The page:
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In 1984 the Soviet Union launched the Vega 1 and Vega 2 spacecraft, which flew by Venus, dispatched scientific instruments into its atmosphere, then went on to pass through the tail of Comet Halley and transmit data on it back to Earth. The multinational mission involved scientists and instruments from Bulgaria, Czechoslovakia, France, East and West Germany, Hungary, Poland, the United States, and the Soviet Union, and marked a new era of international cooperation for the Soviet space program.

French scientists designed Vega's main Venus experiment, a balloon carrying scientific instruments that was released into the atmosphere to measure cloud activity. Vega also released a Soviet-designed lander to investigate the planet's surface. This bus, for carrying the atmospheric experiment, and the landing apparatus are engineering models donated to the Museum by J. Buckner Hightower and Gregory W. Schnurr and Lavochkin Scientific Production Association.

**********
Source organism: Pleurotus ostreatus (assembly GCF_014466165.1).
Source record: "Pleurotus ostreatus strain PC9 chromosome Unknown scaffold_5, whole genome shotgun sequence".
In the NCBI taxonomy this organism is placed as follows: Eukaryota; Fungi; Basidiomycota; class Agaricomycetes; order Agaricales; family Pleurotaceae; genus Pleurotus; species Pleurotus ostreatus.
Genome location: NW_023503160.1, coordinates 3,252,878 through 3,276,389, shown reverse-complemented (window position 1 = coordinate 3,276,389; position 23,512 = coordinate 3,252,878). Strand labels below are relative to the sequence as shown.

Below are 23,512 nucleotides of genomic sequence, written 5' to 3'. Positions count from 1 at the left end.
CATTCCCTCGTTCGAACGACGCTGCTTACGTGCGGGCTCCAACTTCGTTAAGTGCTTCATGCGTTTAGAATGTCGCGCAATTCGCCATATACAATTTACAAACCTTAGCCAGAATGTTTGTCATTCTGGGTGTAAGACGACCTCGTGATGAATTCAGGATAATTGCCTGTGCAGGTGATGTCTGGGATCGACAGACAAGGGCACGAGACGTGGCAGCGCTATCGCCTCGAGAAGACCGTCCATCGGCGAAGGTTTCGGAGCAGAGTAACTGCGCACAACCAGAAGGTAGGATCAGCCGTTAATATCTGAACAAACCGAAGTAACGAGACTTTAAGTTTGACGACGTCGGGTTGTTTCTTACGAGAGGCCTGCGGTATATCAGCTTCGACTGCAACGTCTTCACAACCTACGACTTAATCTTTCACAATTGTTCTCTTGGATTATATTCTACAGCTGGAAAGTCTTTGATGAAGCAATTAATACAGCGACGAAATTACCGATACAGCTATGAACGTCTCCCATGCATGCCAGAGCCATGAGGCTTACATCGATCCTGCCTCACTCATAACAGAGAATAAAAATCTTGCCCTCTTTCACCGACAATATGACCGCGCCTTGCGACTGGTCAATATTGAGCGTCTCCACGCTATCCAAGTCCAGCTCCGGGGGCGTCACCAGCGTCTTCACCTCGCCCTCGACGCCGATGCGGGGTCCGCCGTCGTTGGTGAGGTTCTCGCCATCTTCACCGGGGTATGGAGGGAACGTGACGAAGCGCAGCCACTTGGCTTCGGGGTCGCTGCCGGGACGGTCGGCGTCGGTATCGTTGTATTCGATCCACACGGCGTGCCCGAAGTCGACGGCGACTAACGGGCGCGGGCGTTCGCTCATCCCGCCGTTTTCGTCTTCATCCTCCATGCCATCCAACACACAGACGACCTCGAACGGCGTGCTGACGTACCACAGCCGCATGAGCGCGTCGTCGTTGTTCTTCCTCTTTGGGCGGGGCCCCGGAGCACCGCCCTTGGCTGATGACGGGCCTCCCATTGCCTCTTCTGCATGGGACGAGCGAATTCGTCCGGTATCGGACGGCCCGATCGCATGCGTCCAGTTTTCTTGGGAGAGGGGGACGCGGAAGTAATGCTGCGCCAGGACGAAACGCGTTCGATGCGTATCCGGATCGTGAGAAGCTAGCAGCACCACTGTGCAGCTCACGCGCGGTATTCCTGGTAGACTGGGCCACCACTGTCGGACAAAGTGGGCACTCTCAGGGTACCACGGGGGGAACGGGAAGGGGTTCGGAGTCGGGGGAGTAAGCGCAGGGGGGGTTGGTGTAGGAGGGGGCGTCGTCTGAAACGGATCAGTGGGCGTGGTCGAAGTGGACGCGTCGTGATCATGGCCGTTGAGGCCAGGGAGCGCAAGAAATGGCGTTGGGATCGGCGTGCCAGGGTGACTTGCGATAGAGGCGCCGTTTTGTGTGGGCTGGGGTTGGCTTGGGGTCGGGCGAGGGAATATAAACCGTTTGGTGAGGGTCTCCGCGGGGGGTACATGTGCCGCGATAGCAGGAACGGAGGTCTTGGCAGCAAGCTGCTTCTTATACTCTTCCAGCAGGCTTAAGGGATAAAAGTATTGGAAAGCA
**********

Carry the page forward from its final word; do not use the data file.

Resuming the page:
Display Status This object is on display in the Space Science at the Steven F. Udvar-Hazy Center in Chantilly, VA Space Science
Object Details
Country of Origin USSR Type SPACECRAFT-Unmanned Manufacturer Lavochkin Scientific Production Association Dimensions Overall: 16 ft. 15/16 in. tall x 30 ft. 2 3/16 in. wide, 8818.4 lb. (490 x 920cm, 4000kg)
Materials Atmosphere Balloon - Rubberized Fabric
Balloon Package - Metals and Plastic Film, Some Tape and Wires
Landing Package - Painted Fiberglass
Orbital Bus - Various Painted Metals and Chrome, Wires
Alternate Name Vega Solar System Probe Bus and Landing Apparatus Inventory Number A19960108000 Credit Line Gift of J. Buckner Hightower and Gregory W. Schnurr and Lavochkin Scientific Production Association Data Source National Air and Space Museum Restrictions & Rights Usage conditions apply
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